People with intellectual and developmental disabilities (I/DD) are more likely to have encounters with law enforcement and are also more likely to have communication difficulties that can lead to misunderstandings, and sometimes tragic consequences. In 2013, Robert Ethan Saylor, a young man with Down’s Syndrome, was asphyxiated after an encounter with off duty Maryland police officers at a movie theater. Saylor’s caregiver pleaded with police to let her handle the situation when he refused to leave the theater. In 2012, Stephon Watts, a 15-year old boy with autism, was shot by police outside Chicago. In 2016, a Florida police officer shot an unarmed caretaker who was attempting to calm a man with autism. It is clear that more needs to be done to protect the rights and lives of people with I/DD, and better training for police officers may be the solution.
Training for Law Enforcement
After the death of Ethan Saylor, the state of Maryland initiated a groundbreaking plan to provide training to law enforcement on the ins and outs of I/DD. Across the country, Crisis Intervention Training sometimes includes information regarding I/DD, but there is not enough training and the need is increasing. States and localities that utilize I/DD awareness training see fewer deaths and injuries among both officers and people with disabilities. Comprehensive training of law enforcement officers should include information on:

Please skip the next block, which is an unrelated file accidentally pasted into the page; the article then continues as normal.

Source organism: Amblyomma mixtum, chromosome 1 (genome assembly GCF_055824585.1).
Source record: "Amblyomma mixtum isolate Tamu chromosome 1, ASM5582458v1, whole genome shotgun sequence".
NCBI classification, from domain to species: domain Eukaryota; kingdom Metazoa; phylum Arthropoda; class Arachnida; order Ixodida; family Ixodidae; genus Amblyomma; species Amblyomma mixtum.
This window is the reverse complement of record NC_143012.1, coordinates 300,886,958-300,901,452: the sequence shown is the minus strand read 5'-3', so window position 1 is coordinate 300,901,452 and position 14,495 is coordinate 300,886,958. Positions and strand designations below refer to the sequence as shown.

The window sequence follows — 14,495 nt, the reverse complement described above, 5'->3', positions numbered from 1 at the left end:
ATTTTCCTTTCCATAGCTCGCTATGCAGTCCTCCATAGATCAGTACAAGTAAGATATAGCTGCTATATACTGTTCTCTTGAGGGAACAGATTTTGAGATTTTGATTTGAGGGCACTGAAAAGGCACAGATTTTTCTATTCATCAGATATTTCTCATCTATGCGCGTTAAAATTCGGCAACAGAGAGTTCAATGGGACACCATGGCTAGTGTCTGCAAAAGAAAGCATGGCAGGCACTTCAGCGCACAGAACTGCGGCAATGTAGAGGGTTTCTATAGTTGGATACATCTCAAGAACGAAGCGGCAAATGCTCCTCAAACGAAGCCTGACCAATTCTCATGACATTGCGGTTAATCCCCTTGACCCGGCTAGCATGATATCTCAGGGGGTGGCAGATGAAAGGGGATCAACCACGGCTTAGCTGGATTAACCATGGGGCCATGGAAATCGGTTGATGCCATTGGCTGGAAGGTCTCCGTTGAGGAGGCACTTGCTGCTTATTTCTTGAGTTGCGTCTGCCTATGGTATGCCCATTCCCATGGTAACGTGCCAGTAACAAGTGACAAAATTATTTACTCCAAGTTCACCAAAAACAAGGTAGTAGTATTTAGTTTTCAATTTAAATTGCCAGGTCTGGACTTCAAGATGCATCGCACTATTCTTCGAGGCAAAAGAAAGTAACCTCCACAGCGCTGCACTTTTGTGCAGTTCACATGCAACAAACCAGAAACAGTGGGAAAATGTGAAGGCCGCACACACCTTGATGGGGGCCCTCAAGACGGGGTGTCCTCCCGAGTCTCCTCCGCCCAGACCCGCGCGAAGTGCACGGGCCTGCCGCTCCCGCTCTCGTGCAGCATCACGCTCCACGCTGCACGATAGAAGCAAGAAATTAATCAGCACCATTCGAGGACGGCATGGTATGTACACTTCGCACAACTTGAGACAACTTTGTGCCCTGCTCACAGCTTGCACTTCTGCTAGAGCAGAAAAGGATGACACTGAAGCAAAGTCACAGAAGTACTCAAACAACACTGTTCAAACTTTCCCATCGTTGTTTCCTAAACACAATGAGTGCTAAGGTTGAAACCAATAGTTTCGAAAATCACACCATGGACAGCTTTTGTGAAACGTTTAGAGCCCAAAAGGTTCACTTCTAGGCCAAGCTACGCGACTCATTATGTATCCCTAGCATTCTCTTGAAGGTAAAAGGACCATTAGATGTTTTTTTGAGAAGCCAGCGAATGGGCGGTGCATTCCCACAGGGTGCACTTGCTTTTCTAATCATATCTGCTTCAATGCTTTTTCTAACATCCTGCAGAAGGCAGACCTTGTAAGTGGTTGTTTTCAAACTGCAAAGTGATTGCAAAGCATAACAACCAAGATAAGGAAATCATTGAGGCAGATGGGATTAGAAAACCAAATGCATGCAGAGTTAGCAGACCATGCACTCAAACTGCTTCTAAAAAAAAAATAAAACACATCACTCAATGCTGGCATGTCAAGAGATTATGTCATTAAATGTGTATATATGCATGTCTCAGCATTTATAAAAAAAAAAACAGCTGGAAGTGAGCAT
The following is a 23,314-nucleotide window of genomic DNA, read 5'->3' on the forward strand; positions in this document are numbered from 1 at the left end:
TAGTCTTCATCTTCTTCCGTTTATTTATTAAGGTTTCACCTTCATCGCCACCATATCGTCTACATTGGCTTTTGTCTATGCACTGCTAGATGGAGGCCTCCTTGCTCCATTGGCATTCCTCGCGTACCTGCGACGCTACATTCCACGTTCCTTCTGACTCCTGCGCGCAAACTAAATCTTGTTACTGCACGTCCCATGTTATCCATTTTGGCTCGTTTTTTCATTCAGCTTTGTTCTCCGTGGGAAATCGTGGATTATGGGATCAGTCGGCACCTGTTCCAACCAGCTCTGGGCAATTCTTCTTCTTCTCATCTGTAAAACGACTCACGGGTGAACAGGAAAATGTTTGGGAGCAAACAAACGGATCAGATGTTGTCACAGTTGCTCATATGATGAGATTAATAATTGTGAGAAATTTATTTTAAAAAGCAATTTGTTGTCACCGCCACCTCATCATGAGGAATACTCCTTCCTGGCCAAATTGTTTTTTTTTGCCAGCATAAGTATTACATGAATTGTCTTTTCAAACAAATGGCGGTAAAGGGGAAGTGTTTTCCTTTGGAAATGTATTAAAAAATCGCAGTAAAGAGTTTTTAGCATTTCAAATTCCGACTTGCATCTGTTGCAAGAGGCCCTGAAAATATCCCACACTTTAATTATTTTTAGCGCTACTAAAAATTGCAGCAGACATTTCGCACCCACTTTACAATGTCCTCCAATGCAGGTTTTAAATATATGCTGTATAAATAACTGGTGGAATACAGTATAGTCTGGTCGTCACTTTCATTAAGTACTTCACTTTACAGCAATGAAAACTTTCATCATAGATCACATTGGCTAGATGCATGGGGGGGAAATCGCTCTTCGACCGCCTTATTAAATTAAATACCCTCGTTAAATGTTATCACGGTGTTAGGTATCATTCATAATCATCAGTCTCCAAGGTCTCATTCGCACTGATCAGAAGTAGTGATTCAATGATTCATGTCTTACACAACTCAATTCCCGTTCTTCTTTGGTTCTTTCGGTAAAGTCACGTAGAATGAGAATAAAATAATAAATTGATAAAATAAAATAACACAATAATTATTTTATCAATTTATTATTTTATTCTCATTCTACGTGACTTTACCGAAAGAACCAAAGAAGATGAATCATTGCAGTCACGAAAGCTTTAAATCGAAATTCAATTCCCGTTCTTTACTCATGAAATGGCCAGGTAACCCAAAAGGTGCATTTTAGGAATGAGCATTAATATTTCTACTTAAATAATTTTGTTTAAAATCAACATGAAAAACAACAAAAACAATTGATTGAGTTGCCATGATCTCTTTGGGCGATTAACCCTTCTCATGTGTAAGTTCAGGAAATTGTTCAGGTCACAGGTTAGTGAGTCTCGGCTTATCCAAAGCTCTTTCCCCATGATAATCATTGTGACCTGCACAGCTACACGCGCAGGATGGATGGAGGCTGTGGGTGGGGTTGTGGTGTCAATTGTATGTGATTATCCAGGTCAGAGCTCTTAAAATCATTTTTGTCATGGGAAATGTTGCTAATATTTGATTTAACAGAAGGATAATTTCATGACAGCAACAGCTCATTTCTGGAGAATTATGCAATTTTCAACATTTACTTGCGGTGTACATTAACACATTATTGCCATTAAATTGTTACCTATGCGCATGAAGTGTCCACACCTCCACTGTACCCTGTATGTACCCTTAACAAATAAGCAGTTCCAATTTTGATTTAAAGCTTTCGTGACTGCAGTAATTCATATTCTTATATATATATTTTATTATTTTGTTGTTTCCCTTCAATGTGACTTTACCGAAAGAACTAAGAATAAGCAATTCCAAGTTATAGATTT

Training for law enforcement across the board could improve interactions between police and people with I/DD and ensure the safety of everyone involved. Even basic training on how I/DD affects an individual’s ability to interact with others and respond to requests from law enforcement, can go a long way toward saving lives.
Pathways to Justice™
The National Center for Criminal Justice and Disability (NCCJD) (an organization of which Elizabeth Kelley is co-chair) began an initiative called Pathways to Justice™: A Comprehensive Training Program for Law Enforcement, Victim Service Providers, and Attorneys on Intellectual, Developmental, and Other Disabilities. The program provides comprehensive, hands-on training materials to criminal justice professionals with the goal of raising awareness of the fact that people with disabilities are at a disadvantage in the criminal justice system. According to the NCCJD, proper training protects both the police officer and the rights and safety of the person with a disability.
If you or a loved one suffers from a disability and has been convicted of or arrested for a crime, you need an experienced criminal defense attorney on your side. Elizabeth Kelley specializes in representing individuals with mental illnesses and intellectual disabilities. To schedule a consultation call (509) 991-7058.